- In a similar vein, the groundwater might simply be flowing in the trench through gravel alongside the old pipe. In other words, the stream is flowing underground, following the pipe.
Riprap is death for a stream. Dumping riprap will usually raise the surface, separating the stream from the groundwater. In addition, the riprap creates a lot of little pockets between rocks, through which the water flows. So, if it's only a trickle, water will flow through these spaces at the bottom of the riprap layer, out of sight. You will only see water on the top of the riprap if there's enough water to fill all those spaces, or if sediment eventually fills all those spaces after five or ten years. Even if sediment fills the spaces, water won't be visible if the water table is still below the top of the (elevated) riprap.
If you want to see how water becomes invisible after riprap is applied, just look at the riprap along the SW Bike Trail, just below the Glenway Golf Course.
Some residents are concerned about mosquitoes. Of course, mosquitoes and other aquatic insects are the base of the food chain, attracting other wildlife. But riprap can create a mosquito problem because the little pools of water under the riprap will be out of sight. Visible pools can be treated with a larvacide if necessary--invisible pools can't be treated.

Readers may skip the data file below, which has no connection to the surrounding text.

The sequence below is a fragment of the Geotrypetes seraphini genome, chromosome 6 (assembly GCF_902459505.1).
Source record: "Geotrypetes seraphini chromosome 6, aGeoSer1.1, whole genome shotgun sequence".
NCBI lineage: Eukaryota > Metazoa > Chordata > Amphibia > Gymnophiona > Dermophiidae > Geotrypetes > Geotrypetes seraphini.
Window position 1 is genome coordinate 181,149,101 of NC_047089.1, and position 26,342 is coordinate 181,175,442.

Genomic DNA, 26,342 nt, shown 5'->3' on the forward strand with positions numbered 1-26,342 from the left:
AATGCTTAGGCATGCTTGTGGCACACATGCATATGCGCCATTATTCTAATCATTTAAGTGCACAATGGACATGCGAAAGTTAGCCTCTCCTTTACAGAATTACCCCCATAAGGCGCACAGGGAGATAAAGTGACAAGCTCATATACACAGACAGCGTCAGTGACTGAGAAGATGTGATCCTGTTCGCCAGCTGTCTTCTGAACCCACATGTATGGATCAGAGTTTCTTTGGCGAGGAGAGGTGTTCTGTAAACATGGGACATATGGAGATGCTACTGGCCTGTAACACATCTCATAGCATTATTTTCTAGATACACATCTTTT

In summary, I agree mostly with Lisa Coleman's email comments about the issue. Water will be visible in the channel during times of high flow, such as spring thaw or during a storm. At other times, you and the wildlife can kiss the water goodbye.
Stability is important for nature
Wildlife need to be able to count on water. If the water is visible sometimes, but invisible most of the time, that's bad for wildlife. This alternation of floods with dry channel makes for a very sick stream.
The water in the upper part of the greenway will disappear because the channel will be raised, the water will flow between the cavities in the riprap, and because water will also sink down to the gravel packed around the new sewer pipe. Here the pipe and the gravel will act like a "French drain."
My friend Liz McBride had standing water problems near her back door. She had French drain (a pit filled with gravel) installed there, and has never seen the water again.